His career clearly shows he became a great singing expert. For instance, he traveled to Milan, Italy in 1919, to take voice emission and singing lessons. Then he groomed his gifts with professors of Milan Scala.
He was a great singer of Spanish operettas, such as Eliseo Grenet’s “La Virgen Morena”, (1928); and Ernesto Lecuona’s “El Cafetal”, (1929); both in Regina Theater, Havana.
He also served as lyrical programming manager at “Radio Teatro Ideas Pasos”, in the 1930’s and also in the so-called Bacardi Hour, of CMQ circuit.
It’s odd that Medrano joined Paco Lara in the duet of vernacular comedians “Los Dos Sordos.” The latter was an also an outstanding figure of Cuban culture. Medrano was considered one of the creators of the genre known as radio comedy sketch.
In the 1930’s; he made a surprising decision and gave up singing, to pursue dramatic performance. He was particularly known for his characterization of “Don Hilario” in “Rincon Criollo”, a very popular radio show that earned him great acclaim.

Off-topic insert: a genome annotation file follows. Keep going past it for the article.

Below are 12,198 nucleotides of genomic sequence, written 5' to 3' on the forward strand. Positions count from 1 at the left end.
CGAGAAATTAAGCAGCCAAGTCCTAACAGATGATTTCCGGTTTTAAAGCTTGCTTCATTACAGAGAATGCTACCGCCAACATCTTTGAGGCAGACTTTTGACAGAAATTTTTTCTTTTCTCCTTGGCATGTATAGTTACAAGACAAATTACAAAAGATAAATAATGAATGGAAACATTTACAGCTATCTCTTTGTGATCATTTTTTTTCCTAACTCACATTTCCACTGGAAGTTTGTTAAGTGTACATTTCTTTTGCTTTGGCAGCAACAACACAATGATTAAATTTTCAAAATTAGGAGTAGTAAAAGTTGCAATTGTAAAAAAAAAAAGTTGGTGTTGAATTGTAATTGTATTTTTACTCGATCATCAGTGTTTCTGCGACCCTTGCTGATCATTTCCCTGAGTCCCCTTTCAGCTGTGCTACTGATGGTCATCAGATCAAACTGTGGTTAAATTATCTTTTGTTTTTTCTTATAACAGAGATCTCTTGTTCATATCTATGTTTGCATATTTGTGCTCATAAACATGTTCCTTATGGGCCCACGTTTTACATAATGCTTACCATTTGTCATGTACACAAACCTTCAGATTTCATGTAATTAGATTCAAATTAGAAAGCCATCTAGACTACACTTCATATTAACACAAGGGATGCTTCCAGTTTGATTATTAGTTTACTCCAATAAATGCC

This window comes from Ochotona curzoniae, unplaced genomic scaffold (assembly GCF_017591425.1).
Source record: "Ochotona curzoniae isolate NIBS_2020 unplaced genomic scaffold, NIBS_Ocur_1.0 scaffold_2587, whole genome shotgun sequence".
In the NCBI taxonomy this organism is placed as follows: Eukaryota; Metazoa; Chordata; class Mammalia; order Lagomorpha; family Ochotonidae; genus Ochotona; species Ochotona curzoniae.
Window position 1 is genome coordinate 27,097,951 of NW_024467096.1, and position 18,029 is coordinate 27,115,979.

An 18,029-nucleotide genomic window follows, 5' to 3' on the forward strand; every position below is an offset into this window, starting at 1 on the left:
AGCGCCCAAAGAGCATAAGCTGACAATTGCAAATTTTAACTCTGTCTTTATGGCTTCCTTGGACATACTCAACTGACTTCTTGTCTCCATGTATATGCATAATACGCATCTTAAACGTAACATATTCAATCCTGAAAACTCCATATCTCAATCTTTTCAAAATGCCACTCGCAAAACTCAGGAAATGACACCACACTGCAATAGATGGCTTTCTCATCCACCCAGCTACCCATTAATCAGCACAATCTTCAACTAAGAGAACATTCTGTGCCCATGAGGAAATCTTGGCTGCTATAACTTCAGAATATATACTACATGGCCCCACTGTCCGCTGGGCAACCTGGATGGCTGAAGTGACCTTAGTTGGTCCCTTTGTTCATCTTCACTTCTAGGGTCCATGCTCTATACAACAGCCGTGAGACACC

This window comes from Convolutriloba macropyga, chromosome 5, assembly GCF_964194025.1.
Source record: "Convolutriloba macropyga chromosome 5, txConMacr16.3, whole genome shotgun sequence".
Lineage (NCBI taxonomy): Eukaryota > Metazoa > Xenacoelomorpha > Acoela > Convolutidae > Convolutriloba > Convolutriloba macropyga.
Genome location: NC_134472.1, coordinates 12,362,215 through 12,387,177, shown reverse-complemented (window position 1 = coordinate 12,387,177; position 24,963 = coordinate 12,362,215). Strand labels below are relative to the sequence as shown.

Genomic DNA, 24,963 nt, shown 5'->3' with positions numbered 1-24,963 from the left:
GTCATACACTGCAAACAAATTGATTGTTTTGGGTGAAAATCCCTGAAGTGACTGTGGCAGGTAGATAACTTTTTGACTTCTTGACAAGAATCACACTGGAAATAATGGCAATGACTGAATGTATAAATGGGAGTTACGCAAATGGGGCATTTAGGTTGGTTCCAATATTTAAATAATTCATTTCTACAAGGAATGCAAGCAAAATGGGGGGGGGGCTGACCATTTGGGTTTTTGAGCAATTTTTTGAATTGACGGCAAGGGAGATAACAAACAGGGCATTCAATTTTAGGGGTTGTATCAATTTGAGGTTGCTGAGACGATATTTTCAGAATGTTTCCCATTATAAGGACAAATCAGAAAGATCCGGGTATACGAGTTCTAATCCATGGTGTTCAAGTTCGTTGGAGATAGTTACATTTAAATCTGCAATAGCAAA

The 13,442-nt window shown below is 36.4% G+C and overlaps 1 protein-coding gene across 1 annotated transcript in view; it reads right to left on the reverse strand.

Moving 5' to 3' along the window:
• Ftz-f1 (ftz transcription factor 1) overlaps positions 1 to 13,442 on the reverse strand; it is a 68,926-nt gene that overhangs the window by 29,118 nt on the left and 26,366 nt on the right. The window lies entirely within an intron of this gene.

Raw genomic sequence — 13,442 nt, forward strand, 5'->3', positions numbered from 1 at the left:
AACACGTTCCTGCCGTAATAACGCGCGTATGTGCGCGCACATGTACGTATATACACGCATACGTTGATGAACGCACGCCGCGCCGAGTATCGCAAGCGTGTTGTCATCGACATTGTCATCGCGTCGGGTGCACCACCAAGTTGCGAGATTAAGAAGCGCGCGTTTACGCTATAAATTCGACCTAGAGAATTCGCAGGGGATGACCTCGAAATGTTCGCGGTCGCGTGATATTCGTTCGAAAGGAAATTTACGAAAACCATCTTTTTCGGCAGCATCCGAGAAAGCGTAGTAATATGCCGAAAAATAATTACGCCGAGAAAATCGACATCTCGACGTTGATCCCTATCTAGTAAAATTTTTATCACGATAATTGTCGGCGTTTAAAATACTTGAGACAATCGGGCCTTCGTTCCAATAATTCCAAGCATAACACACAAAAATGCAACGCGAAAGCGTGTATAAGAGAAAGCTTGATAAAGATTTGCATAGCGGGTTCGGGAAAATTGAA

In his repertoire, there were operas of unquestionable value, such as Rigoletto, Aide, La Traviata, Madame Butterfly, Tosca, The Boehme, Cavalleria Rusticana, Clowns, and others.
It’s worth highlighting some of his most important performances. In 1922, he made his debut in Chiarella Theater, Turin, Italy, in “Lucia de Lammermoor.” He also sang at Malibran Theater, in Venice; at Fiorentino Politeama; Comunale, of Bologna; Veeme of Milan, and many others. In 1925, he came back to Cuba and sang as a soloist in Havana National Theater. Then he made a US tour, where he sang in Rochester Music Hall, New York Town Hall and Philadelphia Music Academy.
Upon return to Cuba, in 1926, he was featured by Havana Athenaeum and Pro Musical Art Society.
He sang, acted, directed and produced radio shows. In the 1950’s, when television reached Cuba, he was hired in that powerful media and eventually traveled to Puerto Rico, where he also worked in several specialties.
Emilio Medrano died in in the 1960’s, Puerto Rico, where he had settled with his wife, pianist Blanca Saiz.
Cuba has definitely a lot to contribute in terms of musical culture.
In any corner of our island, you may find past and present remarkable musicians that fill us with pride.
Translated by Pedro A. Fanego